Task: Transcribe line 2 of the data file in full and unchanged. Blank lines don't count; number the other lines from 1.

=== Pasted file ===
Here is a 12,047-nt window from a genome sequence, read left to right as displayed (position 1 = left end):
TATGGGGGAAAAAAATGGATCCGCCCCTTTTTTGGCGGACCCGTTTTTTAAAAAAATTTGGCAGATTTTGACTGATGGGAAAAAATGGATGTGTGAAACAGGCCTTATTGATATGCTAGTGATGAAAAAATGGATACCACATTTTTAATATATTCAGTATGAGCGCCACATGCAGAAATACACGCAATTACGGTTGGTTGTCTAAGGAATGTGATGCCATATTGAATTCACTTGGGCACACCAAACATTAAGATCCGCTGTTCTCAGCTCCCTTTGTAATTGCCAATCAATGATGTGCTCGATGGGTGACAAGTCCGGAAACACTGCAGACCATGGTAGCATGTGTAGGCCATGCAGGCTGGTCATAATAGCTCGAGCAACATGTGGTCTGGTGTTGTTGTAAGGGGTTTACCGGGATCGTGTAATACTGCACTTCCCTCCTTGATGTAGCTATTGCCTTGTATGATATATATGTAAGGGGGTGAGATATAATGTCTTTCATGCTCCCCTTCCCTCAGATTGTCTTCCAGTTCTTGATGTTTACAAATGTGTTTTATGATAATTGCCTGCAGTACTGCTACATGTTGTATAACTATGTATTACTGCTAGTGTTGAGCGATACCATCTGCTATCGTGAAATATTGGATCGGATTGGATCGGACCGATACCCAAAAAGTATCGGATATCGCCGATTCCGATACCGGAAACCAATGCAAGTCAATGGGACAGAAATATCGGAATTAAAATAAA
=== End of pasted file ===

TATGGGGGAAAAAAATGGATCCGCCCCTTTTTTGGCGGACCCGTTTTTTAAAAAAATTTGGCAGATTTTGACTGATGGGAAAAAATGGATGTGTGAAACAGGCCTTATTGATATGCTAGTGATGAAAAAATGGATACCACATTTTTAATATATTCAGTATGAGCGCCACATGCAGAAATACACGCAATTACGGTTGGTTGTCTAAGGAATGTGATGCCATATTGAATTCACTTGGGCACACCAAACATTAAGATCCGCTGTTCTCAGCTCCCTTTGTAATTGCCAATCAATGATGTGCTCGATGGGTGACAAGTCCGGAAACACTGCAGACCATGGTAGCATGTGTAGGCCATGCAGGCTGGTCATAATAGCTCGAGCAACATGTGGTCTGGTGTTGTTGTAAGGGGTTTACCGGGATCGTGTAATACTGCACTTCCCTCCTTGATGTAGCTATTGCCTTGTATGATATATATGTAAGGGGGTGAGATATAATGTCTTTCATGCTCCCCTTCCCTCAGATTGTCTTCCAGTTCTTGATGTTTACAAATGTGTTTTATGATAATTGCCTGCAGTACTGCTACATGTTGTATAACTATGTATTACTGCTAGTGTTGAGCGATACCATCTGCTATCGTGAAATATTGGATCGGATTGGATCGGACCGATACCCAAAAAGTATCGGATATCGCCGATTCCGATACCGGAAACCAATGCAAGTCAATGGGACAGAAATATCGGAATTAAAATAAA